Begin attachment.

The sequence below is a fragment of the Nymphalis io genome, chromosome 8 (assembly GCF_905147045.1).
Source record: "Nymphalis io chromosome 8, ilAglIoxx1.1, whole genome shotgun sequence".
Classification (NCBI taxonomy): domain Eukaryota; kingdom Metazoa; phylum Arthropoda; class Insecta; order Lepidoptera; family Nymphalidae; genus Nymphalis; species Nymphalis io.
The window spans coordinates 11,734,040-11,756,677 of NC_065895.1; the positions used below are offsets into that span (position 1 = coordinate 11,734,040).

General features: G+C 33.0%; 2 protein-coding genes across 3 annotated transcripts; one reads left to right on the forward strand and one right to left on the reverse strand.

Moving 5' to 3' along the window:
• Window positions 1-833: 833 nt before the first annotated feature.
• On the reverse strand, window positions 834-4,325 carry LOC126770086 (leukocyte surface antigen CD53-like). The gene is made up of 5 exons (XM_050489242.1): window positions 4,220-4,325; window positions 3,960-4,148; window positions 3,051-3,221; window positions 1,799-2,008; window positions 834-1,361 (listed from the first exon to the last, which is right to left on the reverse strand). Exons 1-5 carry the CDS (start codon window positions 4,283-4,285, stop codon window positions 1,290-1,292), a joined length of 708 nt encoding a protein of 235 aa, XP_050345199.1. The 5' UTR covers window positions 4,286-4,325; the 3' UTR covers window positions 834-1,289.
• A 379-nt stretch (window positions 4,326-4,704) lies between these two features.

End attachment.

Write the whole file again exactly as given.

The sequence below is a fragment of the Nymphalis io genome, chromosome 8 (assembly GCF_905147045.1).
Source record: "Nymphalis io chromosome 8, ilAglIoxx1.1, whole genome shotgun sequence".
Classification (NCBI taxonomy): domain Eukaryota; kingdom Metazoa; phylum Arthropoda; class Insecta; order Lepidoptera; family Nymphalidae; genus Nymphalis; species Nymphalis io.
The window spans coordinates 11,734,040-11,756,677 of NC_065895.1; the positions used below are offsets into that span (position 1 = coordinate 11,734,040).

General features: G+C 33.0%; 2 protein-coding genes across 3 annotated transcripts; one reads left to right on the forward strand and one right to left on the reverse strand.

Moving 5' to 3' along the window:
• Window positions 1-833: 833 nt before the first annotated feature.
• On the reverse strand, window positions 834-4,325 carry LOC126770086 (leukocyte surface antigen CD53-like). The gene is made up of 5 exons (XM_050489242.1): window positions 4,220-4,325; window positions 3,960-4,148; window positions 3,051-3,221; window positions 1,799-2,008; window positions 834-1,361 (listed from the first exon to the last, which is right to left on the reverse strand). Exons 1-5 carry the CDS (start codon window positions 4,283-4,285, stop codon window positions 1,290-1,292), a joined length of 708 nt encoding a protein of 235 aa, XP_050345199.1. The 5' UTR covers window positions 4,286-4,325; the 3' UTR covers window positions 834-1,289.
• A 379-nt stretch (window positions 4,326-4,704) lies between these two features.